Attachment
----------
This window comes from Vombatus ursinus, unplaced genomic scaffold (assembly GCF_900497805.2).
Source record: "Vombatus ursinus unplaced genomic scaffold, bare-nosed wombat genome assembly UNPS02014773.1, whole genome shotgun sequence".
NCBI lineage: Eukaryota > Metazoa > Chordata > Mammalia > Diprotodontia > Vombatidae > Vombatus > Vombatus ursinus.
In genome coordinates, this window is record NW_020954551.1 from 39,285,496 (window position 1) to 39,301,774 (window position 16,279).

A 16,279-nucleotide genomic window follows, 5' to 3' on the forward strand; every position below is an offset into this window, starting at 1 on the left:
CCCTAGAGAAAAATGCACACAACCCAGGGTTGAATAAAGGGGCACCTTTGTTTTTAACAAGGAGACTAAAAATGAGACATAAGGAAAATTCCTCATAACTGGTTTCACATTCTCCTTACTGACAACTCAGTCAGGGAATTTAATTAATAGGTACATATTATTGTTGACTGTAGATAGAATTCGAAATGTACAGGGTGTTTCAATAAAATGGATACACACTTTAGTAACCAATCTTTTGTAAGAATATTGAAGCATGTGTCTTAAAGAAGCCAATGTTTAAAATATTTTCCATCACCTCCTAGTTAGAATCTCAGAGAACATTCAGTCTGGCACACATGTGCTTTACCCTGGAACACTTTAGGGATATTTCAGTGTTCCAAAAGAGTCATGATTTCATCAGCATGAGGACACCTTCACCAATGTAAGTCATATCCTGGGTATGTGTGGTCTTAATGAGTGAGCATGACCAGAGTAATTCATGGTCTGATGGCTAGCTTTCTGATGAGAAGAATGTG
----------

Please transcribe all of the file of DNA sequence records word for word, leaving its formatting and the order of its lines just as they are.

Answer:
This window comes from Vombatus ursinus, unplaced genomic scaffold (assembly GCF_900497805.2).
Source record: "Vombatus ursinus unplaced genomic scaffold, bare-nosed wombat genome assembly UNPS02014773.1, whole genome shotgun sequence".
NCBI lineage: Eukaryota > Metazoa > Chordata > Mammalia > Diprotodontia > Vombatidae > Vombatus > Vombatus ursinus.
In genome coordinates, this window is record NW_020954551.1 from 39,285,496 (window position 1) to 39,301,774 (window position 16,279).

A 16,279-nucleotide genomic window follows, 5' to 3' on the forward strand; every position below is an offset into this window, starting at 1 on the left:
CCCTAGAGAAAAATGCACACAACCCAGGGTTGAATAAAGGGGCACCTTTGTTTTTAACAAGGAGACTAAAAATGAGACATAAGGAAAATTCCTCATAACTGGTTTCACATTCTCCTTACTGACAACTCAGTCAGGGAATTTAATTAATAGGTACATATTATTGTTGACTGTAGATAGAATTCGAAATGTACAGGGTGTTTCAATAAAATGGATACACACTTTAGTAACCAATCTTTTGTAAGAATATTGAAGCATGTGTCTTAAAGAAGCCAATGTTTAAAATATTTTCCATCACCTCCTAGTTAGAATCTCAGAGAACATTCAGTCTGGCACACATGTGCTTTACCCTGGAACACTTTAGGGATATTTCAGTGTTCCAAAAGAGTCATGATTTCATCAGCATGAGGACACCTTCACCAATGTAAGTCATATCCTGGGTATGTGTGGTCTTAATGAGTGAGCATGACCAGAGTAATTCATGGTCTGATGGCTAGCTTTCTGATGAGAAGAATGTG